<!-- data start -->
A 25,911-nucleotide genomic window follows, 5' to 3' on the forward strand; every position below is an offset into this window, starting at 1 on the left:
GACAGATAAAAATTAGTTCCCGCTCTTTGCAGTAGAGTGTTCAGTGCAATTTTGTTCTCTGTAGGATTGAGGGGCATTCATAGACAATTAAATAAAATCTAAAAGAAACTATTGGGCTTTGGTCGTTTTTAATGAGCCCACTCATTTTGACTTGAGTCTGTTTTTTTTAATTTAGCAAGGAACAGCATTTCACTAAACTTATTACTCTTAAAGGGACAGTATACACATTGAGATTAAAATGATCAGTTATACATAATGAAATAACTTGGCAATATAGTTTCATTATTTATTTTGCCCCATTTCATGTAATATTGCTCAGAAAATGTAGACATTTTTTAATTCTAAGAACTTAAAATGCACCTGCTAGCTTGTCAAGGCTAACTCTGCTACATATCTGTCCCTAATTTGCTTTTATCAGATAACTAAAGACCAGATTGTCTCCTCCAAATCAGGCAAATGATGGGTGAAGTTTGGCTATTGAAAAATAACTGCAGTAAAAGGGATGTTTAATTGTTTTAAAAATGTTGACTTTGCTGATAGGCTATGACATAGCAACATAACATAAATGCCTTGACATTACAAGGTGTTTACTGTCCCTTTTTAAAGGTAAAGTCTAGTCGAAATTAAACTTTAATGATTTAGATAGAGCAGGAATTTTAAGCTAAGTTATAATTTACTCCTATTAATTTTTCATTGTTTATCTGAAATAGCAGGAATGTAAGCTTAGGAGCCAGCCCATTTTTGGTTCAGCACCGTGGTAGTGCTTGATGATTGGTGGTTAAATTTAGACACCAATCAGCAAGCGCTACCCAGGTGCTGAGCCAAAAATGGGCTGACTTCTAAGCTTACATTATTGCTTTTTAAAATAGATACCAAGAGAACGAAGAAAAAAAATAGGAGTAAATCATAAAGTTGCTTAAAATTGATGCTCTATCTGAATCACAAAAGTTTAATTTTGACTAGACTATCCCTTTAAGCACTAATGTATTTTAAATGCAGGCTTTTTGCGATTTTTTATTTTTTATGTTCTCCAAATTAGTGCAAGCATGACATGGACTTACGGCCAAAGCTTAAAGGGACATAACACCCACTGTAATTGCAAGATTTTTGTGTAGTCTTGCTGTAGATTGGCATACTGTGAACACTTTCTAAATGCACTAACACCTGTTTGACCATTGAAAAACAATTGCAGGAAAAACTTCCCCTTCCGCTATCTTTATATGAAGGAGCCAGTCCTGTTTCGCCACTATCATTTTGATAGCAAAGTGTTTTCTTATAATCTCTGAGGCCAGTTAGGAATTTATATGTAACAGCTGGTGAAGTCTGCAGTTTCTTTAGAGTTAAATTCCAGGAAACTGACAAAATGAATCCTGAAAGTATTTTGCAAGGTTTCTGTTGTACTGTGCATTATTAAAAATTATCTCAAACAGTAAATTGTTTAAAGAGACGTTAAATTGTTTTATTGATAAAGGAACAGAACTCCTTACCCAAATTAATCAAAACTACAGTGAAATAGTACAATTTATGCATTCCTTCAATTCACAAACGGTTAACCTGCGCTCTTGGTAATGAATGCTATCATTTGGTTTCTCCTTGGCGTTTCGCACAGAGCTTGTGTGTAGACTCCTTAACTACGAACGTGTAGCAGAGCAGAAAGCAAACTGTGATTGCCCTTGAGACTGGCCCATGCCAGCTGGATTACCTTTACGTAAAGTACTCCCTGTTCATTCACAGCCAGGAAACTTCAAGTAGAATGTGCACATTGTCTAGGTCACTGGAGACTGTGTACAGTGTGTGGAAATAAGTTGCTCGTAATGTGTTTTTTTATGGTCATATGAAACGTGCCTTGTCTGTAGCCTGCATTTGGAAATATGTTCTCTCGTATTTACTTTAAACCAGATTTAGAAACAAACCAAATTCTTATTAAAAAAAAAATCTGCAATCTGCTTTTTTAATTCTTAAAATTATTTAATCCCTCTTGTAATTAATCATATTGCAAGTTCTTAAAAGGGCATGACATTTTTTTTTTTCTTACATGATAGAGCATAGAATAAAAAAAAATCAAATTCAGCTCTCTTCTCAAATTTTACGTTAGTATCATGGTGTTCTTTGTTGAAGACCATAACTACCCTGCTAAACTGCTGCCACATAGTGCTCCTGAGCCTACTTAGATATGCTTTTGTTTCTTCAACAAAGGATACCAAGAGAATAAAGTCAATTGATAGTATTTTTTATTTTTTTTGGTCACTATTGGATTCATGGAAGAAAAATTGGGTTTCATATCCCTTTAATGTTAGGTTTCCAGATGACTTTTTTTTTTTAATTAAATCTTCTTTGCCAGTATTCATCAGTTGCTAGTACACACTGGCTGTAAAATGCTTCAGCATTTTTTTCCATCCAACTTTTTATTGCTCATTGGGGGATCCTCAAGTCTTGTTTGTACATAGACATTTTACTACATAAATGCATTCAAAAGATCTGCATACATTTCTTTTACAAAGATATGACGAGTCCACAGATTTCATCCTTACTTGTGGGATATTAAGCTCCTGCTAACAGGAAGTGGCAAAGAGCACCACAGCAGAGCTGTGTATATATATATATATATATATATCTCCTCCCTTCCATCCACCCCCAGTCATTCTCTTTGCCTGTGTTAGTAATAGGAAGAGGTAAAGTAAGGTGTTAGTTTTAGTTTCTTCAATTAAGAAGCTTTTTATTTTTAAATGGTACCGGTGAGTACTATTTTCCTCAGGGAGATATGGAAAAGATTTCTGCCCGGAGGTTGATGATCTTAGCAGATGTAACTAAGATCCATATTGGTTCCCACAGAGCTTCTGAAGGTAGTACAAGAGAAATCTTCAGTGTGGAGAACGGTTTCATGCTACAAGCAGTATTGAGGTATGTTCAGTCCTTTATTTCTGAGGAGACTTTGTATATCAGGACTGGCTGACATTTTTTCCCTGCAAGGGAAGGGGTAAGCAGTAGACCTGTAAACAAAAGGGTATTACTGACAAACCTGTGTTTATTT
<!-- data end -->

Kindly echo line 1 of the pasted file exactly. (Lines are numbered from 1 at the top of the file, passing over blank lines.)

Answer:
A 25,911-nucleotide genomic window follows, 5' to 3' on the forward strand; every position below is an offset into this window, starting at 1 on the left: